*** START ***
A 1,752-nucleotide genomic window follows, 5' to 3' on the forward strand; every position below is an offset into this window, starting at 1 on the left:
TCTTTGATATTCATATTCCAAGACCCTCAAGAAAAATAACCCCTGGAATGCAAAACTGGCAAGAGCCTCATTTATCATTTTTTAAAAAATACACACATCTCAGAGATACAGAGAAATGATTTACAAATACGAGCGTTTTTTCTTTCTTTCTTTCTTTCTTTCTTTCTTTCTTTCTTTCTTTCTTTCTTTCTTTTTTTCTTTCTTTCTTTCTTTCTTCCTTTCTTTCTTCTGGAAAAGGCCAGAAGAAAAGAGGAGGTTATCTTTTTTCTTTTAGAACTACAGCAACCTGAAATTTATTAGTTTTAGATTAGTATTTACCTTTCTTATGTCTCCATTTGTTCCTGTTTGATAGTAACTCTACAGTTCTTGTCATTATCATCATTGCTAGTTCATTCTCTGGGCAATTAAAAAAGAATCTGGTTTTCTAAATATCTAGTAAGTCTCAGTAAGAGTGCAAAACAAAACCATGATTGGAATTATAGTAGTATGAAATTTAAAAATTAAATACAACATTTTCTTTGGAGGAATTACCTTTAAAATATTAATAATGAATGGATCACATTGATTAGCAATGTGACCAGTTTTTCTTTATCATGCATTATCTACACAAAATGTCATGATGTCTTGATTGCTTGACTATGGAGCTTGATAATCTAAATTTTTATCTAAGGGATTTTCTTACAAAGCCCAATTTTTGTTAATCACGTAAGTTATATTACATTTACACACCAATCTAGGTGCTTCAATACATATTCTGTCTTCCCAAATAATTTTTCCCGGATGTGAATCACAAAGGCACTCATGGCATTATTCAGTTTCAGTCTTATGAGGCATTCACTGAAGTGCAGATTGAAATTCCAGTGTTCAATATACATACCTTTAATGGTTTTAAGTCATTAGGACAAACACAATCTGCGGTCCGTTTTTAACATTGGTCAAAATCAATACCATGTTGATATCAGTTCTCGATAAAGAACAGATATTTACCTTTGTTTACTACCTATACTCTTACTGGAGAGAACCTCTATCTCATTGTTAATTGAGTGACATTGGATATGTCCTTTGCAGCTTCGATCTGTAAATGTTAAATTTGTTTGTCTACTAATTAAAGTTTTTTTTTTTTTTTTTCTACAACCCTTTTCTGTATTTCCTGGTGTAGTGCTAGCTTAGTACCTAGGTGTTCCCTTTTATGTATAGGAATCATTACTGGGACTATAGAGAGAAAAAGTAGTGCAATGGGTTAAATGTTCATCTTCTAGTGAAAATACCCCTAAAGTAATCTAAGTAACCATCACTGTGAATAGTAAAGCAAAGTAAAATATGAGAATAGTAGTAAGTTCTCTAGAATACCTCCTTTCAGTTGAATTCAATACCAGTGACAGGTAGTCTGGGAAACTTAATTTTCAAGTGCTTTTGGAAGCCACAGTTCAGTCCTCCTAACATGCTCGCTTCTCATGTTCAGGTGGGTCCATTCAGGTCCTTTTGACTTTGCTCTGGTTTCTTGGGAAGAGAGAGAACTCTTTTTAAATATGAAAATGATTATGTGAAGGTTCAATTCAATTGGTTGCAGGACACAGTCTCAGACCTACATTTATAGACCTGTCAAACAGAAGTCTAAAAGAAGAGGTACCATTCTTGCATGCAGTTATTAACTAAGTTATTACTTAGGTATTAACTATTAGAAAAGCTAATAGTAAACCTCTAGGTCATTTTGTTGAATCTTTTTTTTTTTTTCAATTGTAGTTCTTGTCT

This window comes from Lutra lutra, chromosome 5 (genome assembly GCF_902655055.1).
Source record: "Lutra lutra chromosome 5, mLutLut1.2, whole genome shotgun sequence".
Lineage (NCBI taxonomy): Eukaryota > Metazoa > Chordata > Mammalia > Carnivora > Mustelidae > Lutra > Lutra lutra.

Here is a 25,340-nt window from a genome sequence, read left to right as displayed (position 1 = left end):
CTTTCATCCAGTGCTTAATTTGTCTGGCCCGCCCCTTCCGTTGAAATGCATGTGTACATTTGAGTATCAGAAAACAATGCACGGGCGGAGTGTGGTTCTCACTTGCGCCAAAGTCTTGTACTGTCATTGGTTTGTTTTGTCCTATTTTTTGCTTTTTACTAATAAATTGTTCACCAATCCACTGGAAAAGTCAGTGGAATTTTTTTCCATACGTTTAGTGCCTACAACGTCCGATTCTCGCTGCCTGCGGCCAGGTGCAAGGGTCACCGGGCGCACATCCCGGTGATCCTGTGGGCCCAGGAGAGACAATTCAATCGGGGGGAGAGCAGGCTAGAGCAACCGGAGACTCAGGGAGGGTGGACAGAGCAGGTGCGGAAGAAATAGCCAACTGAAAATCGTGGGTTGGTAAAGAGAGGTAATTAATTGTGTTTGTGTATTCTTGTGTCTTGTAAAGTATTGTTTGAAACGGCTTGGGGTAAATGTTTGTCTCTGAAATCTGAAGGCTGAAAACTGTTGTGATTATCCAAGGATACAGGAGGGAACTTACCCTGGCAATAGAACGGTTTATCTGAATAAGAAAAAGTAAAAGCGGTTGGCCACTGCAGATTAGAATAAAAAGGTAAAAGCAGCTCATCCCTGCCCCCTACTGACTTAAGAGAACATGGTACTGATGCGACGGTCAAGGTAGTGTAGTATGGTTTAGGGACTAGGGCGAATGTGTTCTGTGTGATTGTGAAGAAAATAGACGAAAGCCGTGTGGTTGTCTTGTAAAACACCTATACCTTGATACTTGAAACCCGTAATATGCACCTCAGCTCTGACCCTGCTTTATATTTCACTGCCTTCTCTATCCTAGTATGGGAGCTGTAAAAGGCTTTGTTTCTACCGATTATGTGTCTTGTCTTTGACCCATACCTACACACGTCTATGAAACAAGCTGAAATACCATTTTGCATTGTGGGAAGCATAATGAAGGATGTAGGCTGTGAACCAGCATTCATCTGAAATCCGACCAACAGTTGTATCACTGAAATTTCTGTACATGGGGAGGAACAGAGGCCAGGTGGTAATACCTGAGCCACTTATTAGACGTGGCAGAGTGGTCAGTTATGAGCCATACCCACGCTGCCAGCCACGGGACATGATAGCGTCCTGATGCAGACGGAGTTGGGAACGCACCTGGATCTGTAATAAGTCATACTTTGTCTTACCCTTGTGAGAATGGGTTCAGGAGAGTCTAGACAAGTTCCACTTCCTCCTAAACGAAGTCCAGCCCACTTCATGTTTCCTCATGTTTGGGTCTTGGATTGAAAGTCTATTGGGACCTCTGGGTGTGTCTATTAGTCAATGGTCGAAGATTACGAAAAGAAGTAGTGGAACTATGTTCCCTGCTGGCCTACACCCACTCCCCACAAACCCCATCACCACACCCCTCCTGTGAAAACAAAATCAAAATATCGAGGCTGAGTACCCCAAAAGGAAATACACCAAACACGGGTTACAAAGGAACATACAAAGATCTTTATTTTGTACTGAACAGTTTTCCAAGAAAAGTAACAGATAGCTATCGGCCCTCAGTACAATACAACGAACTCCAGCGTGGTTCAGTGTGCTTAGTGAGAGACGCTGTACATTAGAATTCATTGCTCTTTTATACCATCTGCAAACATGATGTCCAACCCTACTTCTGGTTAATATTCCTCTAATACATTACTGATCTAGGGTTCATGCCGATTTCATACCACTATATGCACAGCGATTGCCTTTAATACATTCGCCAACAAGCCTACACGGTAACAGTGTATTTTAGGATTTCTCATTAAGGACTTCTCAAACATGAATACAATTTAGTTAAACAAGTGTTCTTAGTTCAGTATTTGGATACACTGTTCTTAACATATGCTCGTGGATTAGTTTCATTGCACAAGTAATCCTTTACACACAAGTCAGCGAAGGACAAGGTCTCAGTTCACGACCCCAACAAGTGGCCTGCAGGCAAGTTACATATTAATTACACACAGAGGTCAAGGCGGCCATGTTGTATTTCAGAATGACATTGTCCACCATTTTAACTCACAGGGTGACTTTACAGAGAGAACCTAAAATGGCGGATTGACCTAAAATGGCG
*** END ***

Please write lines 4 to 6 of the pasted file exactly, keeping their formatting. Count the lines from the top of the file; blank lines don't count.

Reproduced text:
Source record: "Lutra lutra chromosome 5, mLutLut1.2, whole genome shotgun sequence".
Lineage (NCBI taxonomy): Eukaryota > Metazoa > Chordata > Mammalia > Carnivora > Mustelidae > Lutra > Lutra lutra.

Here is a 25,340-nt window from a genome sequence, read left to right as displayed (position 1 = left end):